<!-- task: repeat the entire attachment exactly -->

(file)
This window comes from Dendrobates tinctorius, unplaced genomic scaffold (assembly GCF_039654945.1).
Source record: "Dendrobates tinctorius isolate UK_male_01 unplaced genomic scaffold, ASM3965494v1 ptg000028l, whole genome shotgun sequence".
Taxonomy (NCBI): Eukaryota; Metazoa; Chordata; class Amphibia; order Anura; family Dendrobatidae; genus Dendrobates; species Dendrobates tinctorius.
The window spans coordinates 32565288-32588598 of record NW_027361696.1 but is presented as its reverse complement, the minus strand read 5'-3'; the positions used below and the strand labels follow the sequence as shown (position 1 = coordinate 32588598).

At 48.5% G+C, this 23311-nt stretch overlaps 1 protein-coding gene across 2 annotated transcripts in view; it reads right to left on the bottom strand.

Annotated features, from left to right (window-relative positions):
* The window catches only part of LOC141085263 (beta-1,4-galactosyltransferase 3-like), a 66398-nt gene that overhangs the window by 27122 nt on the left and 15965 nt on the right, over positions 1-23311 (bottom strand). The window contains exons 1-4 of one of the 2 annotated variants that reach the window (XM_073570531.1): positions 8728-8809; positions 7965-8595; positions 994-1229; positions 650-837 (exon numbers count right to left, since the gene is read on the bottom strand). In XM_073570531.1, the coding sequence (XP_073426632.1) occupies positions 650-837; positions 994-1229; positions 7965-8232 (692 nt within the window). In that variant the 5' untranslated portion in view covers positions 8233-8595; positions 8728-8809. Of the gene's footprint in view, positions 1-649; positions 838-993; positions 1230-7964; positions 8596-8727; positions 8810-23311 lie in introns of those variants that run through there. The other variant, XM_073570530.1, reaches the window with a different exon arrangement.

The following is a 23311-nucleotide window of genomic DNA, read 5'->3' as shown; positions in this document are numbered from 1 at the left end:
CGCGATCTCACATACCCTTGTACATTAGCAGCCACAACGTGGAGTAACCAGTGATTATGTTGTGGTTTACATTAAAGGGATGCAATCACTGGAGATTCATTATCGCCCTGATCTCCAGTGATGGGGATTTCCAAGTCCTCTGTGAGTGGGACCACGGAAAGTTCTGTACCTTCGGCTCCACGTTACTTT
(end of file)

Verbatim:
This window comes from Dendrobates tinctorius, unplaced genomic scaffold (assembly GCF_039654945.1).
Source record: "Dendrobates tinctorius isolate UK_male_01 unplaced genomic scaffold, ASM3965494v1 ptg000028l, whole genome shotgun sequence".
Taxonomy (NCBI): Eukaryota; Metazoa; Chordata; class Amphibia; order Anura; family Dendrobatidae; genus Dendrobates; species Dendrobates tinctorius.
The window spans coordinates 32565288-32588598 of record NW_027361696.1 but is presented as its reverse complement, the minus strand read 5'-3'; the positions used below and the strand labels follow the sequence as shown (position 1 = coordinate 32588598).

At 48.5% G+C, this 23311-nt stretch overlaps 1 protein-coding gene across 2 annotated transcripts in view; it reads right to left on the bottom strand.

Annotated features, from left to right (window-relative positions):
* The window catches only part of LOC141085263 (beta-1,4-galactosyltransferase 3-like), a 66398-nt gene that overhangs the window by 27122 nt on the left and 15965 nt on the right, over positions 1-23311 (bottom strand). The window contains exons 1-4 of one of the 2 annotated variants that reach the window (XM_073570531.1): positions 8728-8809; positions 7965-8595; positions 994-1229; positions 650-837 (exon numbers count right to left, since the gene is read on the bottom strand). In XM_073570531.1, the coding sequence (XP_073426632.1) occupies positions 650-837; positions 994-1229; positions 7965-8232 (692 nt within the window). In that variant the 5' untranslated portion in view covers positions 8233-8595; positions 8728-8809. Of the gene's footprint in view, positions 1-649; positions 838-993; positions 1230-7964; positions 8596-8727; positions 8810-23311 lie in introns of those variants that run through there. The other variant, XM_073570530.1, reaches the window with a different exon arrangement.

The following is a 23311-nucleotide window of genomic DNA, read 5'->3' as shown; positions in this document are numbered from 1 at the left end:
CGCGATCTCACATACCCTTGTACATTAGCAGCCACAACGTGGAGTAACCAGTGATTATGTTGTGGTTTACATTAAAGGGATGCAATCACTGGAGATTCATTATCGCCCTGATCTCCAGTGATGGGGATTTCCAAGTCCTCTGTGAGTGGGACCACGGAAAGTTCTGTACCTTCGGCTCCACGTTACTTT